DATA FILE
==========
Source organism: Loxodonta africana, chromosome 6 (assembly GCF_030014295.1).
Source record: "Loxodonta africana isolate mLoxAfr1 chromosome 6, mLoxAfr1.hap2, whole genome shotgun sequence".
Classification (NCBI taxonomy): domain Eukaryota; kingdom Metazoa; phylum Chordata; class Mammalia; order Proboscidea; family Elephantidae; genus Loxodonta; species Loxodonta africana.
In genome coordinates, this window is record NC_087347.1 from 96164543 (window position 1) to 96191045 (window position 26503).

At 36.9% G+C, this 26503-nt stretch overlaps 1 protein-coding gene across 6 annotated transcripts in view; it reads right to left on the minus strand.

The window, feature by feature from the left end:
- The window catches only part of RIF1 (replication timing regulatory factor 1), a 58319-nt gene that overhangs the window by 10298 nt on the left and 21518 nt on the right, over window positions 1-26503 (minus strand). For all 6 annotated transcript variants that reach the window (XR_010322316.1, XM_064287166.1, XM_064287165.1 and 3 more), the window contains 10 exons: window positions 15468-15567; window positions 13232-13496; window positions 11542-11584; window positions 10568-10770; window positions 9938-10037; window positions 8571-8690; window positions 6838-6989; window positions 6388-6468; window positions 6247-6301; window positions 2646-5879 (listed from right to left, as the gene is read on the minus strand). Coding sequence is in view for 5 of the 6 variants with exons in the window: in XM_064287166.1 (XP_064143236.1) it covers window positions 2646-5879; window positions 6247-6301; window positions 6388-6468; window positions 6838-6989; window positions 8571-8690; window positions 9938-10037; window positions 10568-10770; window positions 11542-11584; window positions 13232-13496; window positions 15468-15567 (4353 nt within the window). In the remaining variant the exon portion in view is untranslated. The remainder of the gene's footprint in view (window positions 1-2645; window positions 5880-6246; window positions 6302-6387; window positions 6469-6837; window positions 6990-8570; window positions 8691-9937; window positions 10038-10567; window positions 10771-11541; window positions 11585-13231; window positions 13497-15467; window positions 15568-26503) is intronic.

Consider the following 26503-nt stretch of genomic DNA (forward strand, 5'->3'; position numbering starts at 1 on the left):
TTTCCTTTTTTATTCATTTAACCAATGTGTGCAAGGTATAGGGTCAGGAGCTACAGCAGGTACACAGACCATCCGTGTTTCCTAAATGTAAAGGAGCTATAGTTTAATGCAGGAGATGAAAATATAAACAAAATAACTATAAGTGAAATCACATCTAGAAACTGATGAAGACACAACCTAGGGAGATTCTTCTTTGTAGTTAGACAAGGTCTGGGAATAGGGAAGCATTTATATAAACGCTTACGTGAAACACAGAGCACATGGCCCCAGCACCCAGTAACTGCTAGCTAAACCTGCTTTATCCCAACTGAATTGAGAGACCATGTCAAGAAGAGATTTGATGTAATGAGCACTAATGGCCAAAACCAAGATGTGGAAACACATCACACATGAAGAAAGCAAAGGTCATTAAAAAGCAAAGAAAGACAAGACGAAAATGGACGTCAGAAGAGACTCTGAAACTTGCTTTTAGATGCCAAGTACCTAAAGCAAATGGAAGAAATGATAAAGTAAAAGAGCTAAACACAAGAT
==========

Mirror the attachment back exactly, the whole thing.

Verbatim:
Source organism: Loxodonta africana, chromosome 6 (assembly GCF_030014295.1).
Source record: "Loxodonta africana isolate mLoxAfr1 chromosome 6, mLoxAfr1.hap2, whole genome shotgun sequence".
Classification (NCBI taxonomy): domain Eukaryota; kingdom Metazoa; phylum Chordata; class Mammalia; order Proboscidea; family Elephantidae; genus Loxodonta; species Loxodonta africana.
In genome coordinates, this window is record NC_087347.1 from 96164543 (window position 1) to 96191045 (window position 26503).

At 36.9% G+C, this 26503-nt stretch overlaps 1 protein-coding gene across 6 annotated transcripts in view; it reads right to left on the minus strand.

The window, feature by feature from the left end:
- The window catches only part of RIF1 (replication timing regulatory factor 1), a 58319-nt gene that overhangs the window by 10298 nt on the left and 21518 nt on the right, over window positions 1-26503 (minus strand). For all 6 annotated transcript variants that reach the window (XR_010322316.1, XM_064287166.1, XM_064287165.1 and 3 more), the window contains 10 exons: window positions 15468-15567; window positions 13232-13496; window positions 11542-11584; window positions 10568-10770; window positions 9938-10037; window positions 8571-8690; window positions 6838-6989; window positions 6388-6468; window positions 6247-6301; window positions 2646-5879 (listed from right to left, as the gene is read on the minus strand). Coding sequence is in view for 5 of the 6 variants with exons in the window: in XM_064287166.1 (XP_064143236.1) it covers window positions 2646-5879; window positions 6247-6301; window positions 6388-6468; window positions 6838-6989; window positions 8571-8690; window positions 9938-10037; window positions 10568-10770; window positions 11542-11584; window positions 13232-13496; window positions 15468-15567 (4353 nt within the window). In the remaining variant the exon portion in view is untranslated. The remainder of the gene's footprint in view (window positions 1-2645; window positions 5880-6246; window positions 6302-6387; window positions 6469-6837; window positions 6990-8570; window positions 8691-9937; window positions 10038-10567; window positions 10771-11541; window positions 11585-13231; window positions 13497-15467; window positions 15568-26503) is intronic.

Consider the following 26503-nt stretch of genomic DNA (forward strand, 5'->3'; position numbering starts at 1 on the left):
TTTCCTTTTTTATTCATTTAACCAATGTGTGCAAGGTATAGGGTCAGGAGCTACAGCAGGTACACAGACCATCCGTGTTTCCTAAATGTAAAGGAGCTATAGTTTAATGCAGGAGATGAAAATATAAACAAAATAACTATAAGTGAAATCACATCTAGAAACTGATGAAGACACAACCTAGGGAGATTCTTCTTTGTAGTTAGACAAGGTCTGGGAATAGGGAAGCATTTATATAAACGCTTACGTGAAACACAGAGCACATGGCCCCAGCACCCAGTAACTGCTAGCTAAACCTGCTTTATCCCAACTGAATTGAGAGACCATGTCAAGAAGAGATTTGATGTAATGAGCACTAATGGCCAAAACCAAGATGTGGAAACACATCACACATGAAGAAAGCAAAGGTCATTAAAAAGCAAAGAAAGACAAGACGAAAATGGACGTCAGAAGAGACTCTGAAACTTGCTTTTAGATGCCAAGTACCTAAAGCAAATGGAAGAAATGATAAAGTAAAAGAGCTAAACACAAGAT